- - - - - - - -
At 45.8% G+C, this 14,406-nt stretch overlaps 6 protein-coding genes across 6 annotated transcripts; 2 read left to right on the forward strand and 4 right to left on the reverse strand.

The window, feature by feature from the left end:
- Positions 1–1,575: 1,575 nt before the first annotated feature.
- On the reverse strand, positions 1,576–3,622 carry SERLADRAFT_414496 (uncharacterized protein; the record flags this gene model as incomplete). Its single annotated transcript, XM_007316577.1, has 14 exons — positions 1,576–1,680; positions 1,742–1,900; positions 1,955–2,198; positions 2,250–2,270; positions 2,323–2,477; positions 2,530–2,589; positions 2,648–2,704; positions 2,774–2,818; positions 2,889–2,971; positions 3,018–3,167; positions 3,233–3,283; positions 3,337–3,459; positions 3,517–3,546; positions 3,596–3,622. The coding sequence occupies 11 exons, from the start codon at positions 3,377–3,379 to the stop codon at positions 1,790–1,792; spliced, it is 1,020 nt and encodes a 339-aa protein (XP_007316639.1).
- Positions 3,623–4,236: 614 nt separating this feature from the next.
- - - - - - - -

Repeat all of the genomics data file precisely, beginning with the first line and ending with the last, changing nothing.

At 45.8% G+C, this 14,406-nt stretch overlaps 6 protein-coding genes across 6 annotated transcripts; 2 read left to right on the forward strand and 4 right to left on the reverse strand.

The window, feature by feature from the left end:
- Positions 1–1,575: 1,575 nt before the first annotated feature.
- On the reverse strand, positions 1,576–3,622 carry SERLADRAFT_414496 (uncharacterized protein; the record flags this gene model as incomplete). Its single annotated transcript, XM_007316577.1, has 14 exons — positions 1,576–1,680; positions 1,742–1,900; positions 1,955–2,198; positions 2,250–2,270; positions 2,323–2,477; positions 2,530–2,589; positions 2,648–2,704; positions 2,774–2,818; positions 2,889–2,971; positions 3,018–3,167; positions 3,233–3,283; positions 3,337–3,459; positions 3,517–3,546; positions 3,596–3,622. The coding sequence occupies 11 exons, from the start codon at positions 3,377–3,379 to the stop codon at positions 1,790–1,792; spliced, it is 1,020 nt and encodes a 339-aa protein (XP_007316639.1).
- Positions 3,623–4,236: 614 nt separating this feature from the next.